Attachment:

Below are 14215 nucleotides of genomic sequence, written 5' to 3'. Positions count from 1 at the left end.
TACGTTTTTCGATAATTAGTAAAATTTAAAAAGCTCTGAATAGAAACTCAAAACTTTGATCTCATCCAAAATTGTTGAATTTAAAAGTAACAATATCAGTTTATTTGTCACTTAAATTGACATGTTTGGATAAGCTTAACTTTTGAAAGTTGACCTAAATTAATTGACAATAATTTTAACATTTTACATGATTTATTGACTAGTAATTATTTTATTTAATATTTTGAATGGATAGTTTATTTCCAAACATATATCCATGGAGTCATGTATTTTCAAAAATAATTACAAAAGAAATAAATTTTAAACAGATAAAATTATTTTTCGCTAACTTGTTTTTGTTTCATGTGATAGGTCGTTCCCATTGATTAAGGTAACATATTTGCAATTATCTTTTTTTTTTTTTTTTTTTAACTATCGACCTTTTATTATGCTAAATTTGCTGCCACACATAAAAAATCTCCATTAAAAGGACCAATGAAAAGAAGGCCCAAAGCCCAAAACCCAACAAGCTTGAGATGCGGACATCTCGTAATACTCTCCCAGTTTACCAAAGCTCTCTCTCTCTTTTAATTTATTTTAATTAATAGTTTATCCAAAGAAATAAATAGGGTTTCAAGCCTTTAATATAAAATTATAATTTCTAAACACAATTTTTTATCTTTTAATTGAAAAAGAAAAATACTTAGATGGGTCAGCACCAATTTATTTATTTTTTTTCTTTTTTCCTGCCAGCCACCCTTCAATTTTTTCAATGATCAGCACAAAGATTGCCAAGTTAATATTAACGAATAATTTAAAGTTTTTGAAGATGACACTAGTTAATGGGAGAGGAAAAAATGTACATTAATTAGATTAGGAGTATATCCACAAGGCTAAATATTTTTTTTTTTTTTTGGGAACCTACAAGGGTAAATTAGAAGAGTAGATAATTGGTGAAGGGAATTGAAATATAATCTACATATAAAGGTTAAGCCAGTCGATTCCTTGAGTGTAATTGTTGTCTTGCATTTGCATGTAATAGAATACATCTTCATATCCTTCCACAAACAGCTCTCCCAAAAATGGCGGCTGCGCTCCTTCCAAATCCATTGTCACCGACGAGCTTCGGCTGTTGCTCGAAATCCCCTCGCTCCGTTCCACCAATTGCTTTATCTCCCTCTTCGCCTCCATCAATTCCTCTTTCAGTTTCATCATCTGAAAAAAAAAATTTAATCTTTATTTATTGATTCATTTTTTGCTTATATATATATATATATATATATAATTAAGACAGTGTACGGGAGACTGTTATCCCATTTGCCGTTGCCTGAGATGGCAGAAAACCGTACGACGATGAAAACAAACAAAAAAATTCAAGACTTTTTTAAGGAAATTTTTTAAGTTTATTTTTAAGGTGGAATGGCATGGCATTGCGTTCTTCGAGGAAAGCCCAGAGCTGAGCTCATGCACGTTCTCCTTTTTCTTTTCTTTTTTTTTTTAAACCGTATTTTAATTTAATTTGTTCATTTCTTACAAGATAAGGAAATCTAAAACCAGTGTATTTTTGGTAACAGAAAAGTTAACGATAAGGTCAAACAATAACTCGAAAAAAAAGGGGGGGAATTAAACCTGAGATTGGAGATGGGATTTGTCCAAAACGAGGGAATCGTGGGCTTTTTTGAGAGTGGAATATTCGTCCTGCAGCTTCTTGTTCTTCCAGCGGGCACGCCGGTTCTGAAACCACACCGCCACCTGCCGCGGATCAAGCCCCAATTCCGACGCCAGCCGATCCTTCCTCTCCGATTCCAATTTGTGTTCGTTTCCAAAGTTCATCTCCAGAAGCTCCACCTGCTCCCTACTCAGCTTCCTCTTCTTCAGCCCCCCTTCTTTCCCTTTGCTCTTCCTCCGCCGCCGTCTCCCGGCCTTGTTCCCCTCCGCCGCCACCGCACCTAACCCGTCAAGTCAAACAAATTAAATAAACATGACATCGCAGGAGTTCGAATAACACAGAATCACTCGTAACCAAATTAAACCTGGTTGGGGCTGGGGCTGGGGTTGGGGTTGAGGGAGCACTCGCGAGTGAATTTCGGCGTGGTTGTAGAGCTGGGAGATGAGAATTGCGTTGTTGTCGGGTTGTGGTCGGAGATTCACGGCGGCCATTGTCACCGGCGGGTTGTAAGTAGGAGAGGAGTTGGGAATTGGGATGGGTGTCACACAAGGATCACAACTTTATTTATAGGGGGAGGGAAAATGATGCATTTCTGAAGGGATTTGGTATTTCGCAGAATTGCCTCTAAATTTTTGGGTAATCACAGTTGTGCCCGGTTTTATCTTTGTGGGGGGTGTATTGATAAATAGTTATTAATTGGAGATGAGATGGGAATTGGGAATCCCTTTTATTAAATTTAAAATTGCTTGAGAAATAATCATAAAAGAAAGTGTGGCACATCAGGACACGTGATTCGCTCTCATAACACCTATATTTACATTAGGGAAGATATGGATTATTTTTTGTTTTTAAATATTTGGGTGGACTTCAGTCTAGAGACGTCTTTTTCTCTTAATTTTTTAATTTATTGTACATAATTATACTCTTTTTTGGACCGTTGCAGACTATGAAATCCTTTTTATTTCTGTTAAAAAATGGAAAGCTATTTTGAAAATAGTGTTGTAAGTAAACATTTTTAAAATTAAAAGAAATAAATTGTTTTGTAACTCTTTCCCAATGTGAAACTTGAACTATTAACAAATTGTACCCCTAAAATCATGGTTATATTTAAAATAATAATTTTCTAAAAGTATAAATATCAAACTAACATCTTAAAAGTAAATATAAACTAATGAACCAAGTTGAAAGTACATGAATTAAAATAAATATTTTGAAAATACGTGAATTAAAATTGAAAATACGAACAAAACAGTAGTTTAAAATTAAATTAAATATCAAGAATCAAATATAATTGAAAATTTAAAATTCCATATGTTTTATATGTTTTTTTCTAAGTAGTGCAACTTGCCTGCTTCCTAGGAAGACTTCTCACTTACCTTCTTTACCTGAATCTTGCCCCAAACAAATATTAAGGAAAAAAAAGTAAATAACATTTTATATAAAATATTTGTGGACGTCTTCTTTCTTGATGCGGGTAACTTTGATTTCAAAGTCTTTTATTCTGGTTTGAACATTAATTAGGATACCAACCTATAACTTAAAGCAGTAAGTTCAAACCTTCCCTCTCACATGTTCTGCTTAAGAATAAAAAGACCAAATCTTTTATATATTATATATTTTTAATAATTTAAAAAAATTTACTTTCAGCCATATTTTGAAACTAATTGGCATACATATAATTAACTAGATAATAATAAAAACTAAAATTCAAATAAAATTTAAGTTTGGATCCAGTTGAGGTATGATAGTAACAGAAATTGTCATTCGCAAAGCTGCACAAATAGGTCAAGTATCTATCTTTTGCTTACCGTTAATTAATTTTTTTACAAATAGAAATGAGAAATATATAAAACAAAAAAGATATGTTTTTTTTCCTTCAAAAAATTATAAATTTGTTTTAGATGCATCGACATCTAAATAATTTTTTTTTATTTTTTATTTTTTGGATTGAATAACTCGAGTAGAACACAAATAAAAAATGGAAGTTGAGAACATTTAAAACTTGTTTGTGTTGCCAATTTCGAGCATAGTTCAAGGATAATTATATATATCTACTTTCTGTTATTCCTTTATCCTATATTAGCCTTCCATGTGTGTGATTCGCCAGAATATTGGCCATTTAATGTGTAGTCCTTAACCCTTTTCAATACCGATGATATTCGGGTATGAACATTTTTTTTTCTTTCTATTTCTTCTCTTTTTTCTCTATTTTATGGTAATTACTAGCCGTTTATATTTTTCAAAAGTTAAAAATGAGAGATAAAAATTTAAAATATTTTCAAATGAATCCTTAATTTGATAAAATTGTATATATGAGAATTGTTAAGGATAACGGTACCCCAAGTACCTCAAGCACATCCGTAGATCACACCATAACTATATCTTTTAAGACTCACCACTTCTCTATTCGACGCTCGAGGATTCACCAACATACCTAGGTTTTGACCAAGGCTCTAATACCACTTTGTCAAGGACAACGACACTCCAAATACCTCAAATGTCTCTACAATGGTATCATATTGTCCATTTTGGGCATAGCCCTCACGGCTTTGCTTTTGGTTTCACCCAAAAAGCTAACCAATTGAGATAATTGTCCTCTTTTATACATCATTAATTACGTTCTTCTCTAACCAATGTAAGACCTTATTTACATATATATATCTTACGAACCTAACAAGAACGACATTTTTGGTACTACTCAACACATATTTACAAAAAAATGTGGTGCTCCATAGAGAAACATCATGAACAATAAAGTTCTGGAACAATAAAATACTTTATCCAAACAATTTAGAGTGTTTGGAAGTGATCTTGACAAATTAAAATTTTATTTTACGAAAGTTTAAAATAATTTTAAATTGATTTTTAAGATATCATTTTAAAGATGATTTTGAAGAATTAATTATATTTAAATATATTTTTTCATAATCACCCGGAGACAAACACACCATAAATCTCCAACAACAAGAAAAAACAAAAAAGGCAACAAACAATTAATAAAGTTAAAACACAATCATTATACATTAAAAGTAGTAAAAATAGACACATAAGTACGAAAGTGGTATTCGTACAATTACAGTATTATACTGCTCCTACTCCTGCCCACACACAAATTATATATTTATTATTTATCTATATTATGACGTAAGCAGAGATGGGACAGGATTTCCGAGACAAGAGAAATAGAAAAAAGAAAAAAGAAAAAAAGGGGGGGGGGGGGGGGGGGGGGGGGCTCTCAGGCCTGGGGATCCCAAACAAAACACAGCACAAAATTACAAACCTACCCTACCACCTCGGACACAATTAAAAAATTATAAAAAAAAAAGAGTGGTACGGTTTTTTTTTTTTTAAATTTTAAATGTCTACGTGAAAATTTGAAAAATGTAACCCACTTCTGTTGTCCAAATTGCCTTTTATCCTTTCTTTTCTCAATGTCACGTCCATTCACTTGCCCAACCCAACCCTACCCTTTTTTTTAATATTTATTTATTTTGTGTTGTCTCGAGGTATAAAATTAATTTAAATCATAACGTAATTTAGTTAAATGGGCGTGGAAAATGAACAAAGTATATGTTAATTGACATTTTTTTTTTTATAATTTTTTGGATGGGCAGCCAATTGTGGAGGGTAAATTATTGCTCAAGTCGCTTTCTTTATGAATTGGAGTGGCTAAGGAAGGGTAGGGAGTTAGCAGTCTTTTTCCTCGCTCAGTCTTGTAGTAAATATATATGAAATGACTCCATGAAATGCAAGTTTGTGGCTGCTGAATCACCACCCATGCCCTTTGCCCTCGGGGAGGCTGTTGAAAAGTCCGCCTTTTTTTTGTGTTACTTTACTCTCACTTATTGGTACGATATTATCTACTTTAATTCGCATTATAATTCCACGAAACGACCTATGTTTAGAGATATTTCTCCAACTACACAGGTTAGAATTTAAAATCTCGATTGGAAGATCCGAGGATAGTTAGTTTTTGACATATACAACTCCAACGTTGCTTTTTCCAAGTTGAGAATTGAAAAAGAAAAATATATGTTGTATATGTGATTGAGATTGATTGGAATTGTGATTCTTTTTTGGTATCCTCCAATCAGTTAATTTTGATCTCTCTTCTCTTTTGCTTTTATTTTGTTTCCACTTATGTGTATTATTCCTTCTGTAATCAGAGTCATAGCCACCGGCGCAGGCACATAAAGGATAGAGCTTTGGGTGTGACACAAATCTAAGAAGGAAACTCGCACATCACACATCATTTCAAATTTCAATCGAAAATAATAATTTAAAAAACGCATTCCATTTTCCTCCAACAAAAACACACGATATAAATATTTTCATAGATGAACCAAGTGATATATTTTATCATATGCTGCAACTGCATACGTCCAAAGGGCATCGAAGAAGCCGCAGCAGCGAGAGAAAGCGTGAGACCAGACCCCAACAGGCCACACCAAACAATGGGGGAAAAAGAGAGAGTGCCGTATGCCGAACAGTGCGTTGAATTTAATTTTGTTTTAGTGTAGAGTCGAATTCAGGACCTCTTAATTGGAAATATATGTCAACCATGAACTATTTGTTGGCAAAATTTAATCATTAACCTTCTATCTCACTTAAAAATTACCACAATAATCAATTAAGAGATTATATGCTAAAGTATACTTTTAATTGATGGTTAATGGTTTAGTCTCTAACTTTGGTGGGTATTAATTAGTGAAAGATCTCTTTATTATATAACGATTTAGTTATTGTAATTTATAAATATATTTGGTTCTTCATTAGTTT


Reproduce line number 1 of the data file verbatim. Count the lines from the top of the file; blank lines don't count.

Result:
Below are 14215 nucleotides of genomic sequence, written 5' to 3'. Positions count from 1 at the left end.